UFWD guidance that I’ve been studying states that “Overseas Chinese” are the “sons and daughters of China connected by blood” and that their goal is “national reunification and the great rejuvenation of the Chinese nation”. This is of course nonsense. It is the CCP that wants to “reunify China”. (For “reunify China”, read annex Taiwan, gain control of some Malaysian, Philippines, Vietnamese and Japanese waters, plus hopefully various bits of India and Bhutan too.) The claim that the “Overseas Chinese” share this goal is an attempt to conjure a “broad United Front” in support of the CCP. The CCP thus claims to be speaking on behalf of all “Overseas Chinese”, asserting the right to monitor and guide these people, enticing collaboration and intimidating sources of opposition — all in the service of “national reunification and the great rejuvenation”.

Happy-clappy galas and functions of the kind overseen by reliable hosts such as Adelina Zhang serve various functions. They are a great setting for propaganda. Attracting hangers-on from British commerce, academia and politics also make them a staple source of information and connections for the UFWD and a cosy ecosystem for hard-core spies in the employ of China’s intelligence agencies.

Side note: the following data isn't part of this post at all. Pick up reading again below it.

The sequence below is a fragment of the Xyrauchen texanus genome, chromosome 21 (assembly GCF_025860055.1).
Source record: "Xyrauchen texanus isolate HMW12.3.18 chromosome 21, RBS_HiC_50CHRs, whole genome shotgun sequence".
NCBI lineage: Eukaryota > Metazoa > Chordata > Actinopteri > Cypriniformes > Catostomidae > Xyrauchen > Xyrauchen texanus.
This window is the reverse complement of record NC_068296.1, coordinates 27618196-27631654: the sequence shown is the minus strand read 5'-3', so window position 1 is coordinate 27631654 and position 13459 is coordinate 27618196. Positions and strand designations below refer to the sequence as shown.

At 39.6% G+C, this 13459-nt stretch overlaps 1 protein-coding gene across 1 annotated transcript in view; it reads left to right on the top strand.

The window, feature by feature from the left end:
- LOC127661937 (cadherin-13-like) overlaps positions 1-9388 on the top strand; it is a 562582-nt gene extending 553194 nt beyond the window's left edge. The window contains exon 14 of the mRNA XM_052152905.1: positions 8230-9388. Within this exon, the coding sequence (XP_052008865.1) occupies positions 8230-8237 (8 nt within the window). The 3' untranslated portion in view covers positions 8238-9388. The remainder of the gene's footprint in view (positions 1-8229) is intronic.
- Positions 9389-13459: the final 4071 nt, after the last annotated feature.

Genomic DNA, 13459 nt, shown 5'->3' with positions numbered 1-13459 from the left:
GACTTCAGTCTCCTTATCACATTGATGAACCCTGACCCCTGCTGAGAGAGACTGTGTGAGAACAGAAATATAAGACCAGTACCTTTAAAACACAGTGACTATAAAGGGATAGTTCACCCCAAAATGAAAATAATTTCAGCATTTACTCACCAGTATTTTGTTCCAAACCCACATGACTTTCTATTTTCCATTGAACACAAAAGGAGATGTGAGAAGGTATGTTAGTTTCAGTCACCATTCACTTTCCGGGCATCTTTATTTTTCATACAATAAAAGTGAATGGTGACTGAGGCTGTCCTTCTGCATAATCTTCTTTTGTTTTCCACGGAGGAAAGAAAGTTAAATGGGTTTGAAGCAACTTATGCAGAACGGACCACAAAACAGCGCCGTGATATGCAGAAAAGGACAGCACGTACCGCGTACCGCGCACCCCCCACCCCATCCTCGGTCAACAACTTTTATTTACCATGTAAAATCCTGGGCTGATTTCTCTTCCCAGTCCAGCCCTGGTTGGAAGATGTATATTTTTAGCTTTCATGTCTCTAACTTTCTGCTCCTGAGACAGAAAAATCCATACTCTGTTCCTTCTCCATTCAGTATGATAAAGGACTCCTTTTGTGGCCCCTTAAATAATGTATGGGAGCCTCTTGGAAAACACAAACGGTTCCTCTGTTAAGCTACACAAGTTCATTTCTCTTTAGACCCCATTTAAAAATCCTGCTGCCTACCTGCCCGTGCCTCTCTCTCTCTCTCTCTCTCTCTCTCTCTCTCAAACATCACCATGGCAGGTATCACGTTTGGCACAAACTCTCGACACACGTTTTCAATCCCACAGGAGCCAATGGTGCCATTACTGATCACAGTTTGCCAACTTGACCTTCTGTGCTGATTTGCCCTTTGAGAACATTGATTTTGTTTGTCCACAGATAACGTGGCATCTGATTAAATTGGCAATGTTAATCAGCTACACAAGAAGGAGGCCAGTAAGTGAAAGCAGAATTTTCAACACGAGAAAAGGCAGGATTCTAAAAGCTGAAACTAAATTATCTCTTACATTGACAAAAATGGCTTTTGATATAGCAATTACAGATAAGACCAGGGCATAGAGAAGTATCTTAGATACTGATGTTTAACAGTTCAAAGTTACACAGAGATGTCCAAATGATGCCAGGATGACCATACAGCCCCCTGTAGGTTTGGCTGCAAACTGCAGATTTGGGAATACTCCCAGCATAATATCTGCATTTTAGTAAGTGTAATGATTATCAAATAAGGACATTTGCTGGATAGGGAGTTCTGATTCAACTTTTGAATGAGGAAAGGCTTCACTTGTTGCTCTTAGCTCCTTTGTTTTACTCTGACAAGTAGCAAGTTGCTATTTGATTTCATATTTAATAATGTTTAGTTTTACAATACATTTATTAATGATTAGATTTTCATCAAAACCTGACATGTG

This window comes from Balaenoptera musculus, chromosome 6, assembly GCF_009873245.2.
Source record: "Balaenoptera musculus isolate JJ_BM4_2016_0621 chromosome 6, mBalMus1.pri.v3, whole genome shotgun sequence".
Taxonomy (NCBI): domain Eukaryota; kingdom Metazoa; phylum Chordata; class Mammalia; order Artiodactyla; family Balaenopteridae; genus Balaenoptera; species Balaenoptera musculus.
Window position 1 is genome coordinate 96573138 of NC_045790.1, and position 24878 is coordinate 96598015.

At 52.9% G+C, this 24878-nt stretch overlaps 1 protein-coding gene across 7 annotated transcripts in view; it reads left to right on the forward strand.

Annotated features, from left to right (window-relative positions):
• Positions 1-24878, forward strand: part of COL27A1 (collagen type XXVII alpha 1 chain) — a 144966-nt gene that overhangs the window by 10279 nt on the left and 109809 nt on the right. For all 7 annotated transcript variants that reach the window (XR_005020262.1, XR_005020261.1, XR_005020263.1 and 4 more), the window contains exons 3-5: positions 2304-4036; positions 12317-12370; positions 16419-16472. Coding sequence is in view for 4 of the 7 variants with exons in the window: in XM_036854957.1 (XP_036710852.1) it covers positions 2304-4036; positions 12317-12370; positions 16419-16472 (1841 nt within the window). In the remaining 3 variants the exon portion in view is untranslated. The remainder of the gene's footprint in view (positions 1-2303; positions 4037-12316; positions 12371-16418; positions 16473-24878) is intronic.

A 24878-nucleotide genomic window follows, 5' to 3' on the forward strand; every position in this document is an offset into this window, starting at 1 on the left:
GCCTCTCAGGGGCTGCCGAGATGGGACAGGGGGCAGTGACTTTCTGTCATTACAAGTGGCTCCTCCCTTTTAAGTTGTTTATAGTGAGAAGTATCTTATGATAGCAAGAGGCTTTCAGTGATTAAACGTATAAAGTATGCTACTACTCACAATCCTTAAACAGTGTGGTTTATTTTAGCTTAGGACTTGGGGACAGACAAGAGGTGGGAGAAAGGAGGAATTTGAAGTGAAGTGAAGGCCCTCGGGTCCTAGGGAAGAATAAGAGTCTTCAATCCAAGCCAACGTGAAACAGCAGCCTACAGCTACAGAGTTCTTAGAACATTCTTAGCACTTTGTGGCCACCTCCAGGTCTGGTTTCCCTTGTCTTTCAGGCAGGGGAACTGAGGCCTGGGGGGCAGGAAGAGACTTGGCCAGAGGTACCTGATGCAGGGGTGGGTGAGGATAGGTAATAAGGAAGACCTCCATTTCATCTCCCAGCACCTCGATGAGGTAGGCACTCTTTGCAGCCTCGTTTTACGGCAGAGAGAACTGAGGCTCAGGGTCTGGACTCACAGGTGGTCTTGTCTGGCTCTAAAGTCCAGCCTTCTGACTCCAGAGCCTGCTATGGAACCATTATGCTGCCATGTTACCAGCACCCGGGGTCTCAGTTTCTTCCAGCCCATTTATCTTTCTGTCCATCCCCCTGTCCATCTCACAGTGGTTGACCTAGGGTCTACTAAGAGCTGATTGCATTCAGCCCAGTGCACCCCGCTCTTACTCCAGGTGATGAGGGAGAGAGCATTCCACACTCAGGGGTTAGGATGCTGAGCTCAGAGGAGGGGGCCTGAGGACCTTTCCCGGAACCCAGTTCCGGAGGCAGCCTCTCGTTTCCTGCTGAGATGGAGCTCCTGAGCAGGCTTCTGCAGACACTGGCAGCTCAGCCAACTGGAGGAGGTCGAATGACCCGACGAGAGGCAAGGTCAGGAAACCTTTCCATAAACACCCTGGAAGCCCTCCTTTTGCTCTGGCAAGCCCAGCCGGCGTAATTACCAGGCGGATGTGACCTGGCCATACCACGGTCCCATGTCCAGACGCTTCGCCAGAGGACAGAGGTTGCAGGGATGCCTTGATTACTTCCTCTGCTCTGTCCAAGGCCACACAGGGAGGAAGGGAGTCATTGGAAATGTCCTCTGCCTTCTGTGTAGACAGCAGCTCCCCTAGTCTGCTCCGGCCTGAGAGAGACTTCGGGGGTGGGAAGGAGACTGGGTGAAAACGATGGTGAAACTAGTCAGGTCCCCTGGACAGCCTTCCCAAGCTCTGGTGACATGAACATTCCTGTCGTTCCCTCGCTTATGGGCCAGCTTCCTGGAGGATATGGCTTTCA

Testimony to Zhang’s personal sociability is provided by a healthy crop of political selfies, including with former Prime Minister Theresa May, former Home Secretary Amber Rudd, former Asia minister Mark Field, and serving Chancellor Jeremy Hunt. Here is an account of Zhang’s work offered last year by a magazine run by the UFWD:

“She has hosted numerous international events and interviewed various business leaders. She has thrice hosted a ‘Spring Festival Gala’ organized by the Overseas Chinese Affairs Office of the State Council [the Office is an alter ego for the UFWD under the characteristically Communist ‘two names, one organisation’ system], served as a bilingual host at the Chinese New Year dinner in the UK House of Lords twice, hosted the London Trafalgar Square Spring Festival gala four times, representing Asian women on the international stage, and hosted what BBC called the world’s largest Spring Festival event outside China, attracting up to 700,000 live viewers annually.”

What of Mr Leng and Ms Liu? Neither has enjoyed a career comparably close to the CCP. Leng’s LinkedIn initially identified him as a consultant for the Financial Times, but the paper has since clarified that it contracted him for just two days once. He used to work at a Confucius Institute and now runs gym classes. Liu, who has tried to capitalise on CCP jingoism online since the incident, runs a company placing Chinese grads in internships and jobs.